“Kettlebell swings hurt my back.”
If you’ve ever uttered these words, please note:
- I still love you
- There are plenty of non-kettle options for training your glutes and cardio (hill sprints come to mind)
- The WAY you are doing kettlebell swings is hurting your back
Correcting technique in the swing is tricky. You’re moving fast and once you start a set, there’s no place to pause.
That means before your first attempts at the swing, you need to have a solid grasp of the positions. The two big ones are:
- The hip hinge – butt back, hamstrings taught, back straight
- The lockout – tall posture, abs braced
If there are issues with either of these endpoints, the whole rep is compromised.
The most common kettlebell swing mistake is leaning back at the top.
It makes sense – the swing is all about hip power, and when you thrust mightily, the hips can easily shoot forward. When that happens, both the low back and the neck can come under great strain.
The worst part is most folks don’t realize it’s happening. They don’t feel the subtle balance of a straight lockout.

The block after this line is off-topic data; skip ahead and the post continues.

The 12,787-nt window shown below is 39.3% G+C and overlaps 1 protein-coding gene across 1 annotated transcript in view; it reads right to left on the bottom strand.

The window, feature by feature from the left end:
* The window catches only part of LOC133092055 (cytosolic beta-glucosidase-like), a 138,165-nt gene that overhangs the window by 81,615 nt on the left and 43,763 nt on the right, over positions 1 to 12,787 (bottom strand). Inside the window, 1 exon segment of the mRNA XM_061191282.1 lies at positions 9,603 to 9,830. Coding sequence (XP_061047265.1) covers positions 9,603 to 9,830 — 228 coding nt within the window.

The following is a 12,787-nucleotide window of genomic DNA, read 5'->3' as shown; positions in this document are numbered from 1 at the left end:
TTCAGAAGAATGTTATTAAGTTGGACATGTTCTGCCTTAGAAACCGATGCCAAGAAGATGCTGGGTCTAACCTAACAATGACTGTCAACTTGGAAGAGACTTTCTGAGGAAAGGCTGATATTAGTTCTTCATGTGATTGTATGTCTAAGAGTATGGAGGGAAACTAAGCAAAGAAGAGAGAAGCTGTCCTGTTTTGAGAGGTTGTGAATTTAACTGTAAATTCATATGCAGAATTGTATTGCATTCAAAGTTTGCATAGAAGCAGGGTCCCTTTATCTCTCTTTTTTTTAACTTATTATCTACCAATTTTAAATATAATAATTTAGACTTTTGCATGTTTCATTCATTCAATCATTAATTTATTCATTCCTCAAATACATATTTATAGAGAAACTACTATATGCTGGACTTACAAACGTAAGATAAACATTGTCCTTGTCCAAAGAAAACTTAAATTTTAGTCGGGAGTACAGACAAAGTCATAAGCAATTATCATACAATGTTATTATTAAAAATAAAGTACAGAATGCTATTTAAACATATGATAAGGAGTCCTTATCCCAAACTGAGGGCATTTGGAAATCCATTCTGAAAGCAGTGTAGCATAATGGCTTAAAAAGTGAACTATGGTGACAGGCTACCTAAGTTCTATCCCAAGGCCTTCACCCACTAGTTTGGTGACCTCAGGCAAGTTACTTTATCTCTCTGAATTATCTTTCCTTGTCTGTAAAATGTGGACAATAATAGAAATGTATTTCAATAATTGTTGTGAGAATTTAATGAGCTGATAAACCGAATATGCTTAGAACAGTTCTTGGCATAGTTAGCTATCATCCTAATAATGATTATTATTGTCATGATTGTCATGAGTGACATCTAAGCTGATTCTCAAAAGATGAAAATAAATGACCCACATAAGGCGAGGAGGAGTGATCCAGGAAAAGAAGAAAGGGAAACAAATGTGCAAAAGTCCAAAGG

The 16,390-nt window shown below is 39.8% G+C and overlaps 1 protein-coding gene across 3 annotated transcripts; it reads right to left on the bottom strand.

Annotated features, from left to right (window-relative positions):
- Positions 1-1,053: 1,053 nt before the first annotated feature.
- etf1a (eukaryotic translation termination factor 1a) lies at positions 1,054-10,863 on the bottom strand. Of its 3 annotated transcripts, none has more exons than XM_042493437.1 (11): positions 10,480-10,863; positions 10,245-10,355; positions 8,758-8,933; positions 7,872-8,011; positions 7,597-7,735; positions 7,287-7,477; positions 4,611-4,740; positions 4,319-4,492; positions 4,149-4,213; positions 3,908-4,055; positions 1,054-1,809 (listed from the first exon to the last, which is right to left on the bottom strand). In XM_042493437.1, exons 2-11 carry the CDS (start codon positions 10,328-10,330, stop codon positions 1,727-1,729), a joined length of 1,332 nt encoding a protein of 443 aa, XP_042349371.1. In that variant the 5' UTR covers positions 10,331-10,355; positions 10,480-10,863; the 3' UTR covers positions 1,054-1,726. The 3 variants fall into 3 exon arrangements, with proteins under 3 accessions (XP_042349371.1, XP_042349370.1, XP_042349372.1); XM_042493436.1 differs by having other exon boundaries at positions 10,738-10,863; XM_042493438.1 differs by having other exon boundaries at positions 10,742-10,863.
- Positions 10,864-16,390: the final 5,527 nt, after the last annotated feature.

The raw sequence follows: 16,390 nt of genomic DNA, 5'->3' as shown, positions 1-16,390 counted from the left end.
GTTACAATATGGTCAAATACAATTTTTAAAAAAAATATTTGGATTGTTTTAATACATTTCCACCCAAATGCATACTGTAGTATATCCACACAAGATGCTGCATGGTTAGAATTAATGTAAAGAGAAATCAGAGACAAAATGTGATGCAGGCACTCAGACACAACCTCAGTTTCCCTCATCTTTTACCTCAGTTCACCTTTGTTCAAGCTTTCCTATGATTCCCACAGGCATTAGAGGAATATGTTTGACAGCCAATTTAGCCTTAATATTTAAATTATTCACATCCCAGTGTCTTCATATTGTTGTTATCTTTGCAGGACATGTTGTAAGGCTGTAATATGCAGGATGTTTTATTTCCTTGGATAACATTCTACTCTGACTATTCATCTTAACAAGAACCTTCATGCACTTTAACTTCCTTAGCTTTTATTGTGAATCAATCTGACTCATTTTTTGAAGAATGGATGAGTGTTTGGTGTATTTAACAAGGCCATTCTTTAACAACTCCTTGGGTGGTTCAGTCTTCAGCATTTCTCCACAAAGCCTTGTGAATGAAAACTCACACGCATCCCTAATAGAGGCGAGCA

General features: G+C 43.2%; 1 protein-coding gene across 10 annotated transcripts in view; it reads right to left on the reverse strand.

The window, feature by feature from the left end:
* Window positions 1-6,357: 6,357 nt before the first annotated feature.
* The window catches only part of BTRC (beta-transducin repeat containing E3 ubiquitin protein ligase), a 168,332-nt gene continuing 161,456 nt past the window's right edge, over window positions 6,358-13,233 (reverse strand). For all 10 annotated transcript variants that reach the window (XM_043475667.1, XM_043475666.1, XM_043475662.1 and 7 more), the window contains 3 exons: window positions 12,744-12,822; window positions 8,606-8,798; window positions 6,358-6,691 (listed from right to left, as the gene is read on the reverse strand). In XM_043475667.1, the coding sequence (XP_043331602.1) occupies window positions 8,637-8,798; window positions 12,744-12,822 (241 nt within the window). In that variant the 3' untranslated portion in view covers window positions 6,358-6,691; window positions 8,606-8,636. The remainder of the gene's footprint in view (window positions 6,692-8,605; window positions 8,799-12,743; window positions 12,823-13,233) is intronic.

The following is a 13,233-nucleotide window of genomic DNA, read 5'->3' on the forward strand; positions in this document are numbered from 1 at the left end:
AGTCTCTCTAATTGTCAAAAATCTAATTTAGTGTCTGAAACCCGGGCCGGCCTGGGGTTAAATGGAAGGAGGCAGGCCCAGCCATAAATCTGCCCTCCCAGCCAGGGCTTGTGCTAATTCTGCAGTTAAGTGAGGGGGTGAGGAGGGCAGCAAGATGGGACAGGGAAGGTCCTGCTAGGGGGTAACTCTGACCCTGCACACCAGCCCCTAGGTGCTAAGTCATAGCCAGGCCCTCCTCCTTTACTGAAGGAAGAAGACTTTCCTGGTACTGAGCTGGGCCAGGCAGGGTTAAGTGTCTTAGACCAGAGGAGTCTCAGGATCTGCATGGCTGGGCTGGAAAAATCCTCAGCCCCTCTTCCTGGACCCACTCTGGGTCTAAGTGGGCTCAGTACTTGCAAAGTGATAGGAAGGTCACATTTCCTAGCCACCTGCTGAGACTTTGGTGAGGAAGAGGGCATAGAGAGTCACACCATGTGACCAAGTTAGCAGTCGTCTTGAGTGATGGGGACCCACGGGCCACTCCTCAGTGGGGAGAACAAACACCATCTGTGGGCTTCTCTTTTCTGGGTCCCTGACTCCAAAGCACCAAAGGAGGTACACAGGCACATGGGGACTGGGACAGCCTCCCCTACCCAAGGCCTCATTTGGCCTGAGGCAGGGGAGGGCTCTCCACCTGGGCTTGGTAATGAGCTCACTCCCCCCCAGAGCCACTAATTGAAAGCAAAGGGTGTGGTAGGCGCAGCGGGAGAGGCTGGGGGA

When you’re not aware of a problem, it’s impossible to fix it.
Let’s change that.
– Fix a resistance band between rack hooks, somewhere around upper back/shoulder height.
– Stand “at attention” straight so that your back only *barely* touches the band. Have your kettlebell close by.
– Begin your swings.
– If you feel yourself hitting the band, you’re leaning back!
– Make adjustments in real-time until the contact is light or nonexistent. You will be surprised with how easy your swings feel.
If you’re a coach or have a training partner on hand, use the same idea with an outstretched arm or foam roller to provide that feedback.
(41:37 in the video)
Excessive lean-back could also mean you’re simply using a bell that’s too heavy, and/or you’re trying to swing too high. Either way, try the low swing and find that sweet spot of glute and abdominal engagement with strong posture.
Finally, if you do find yourself swinging a sufficiently heavy kettlebell, there will be some natural lean-back due to physics. This will come from the ankles, not the low back, and there should still be a straight (though not vertical) line from head to heel.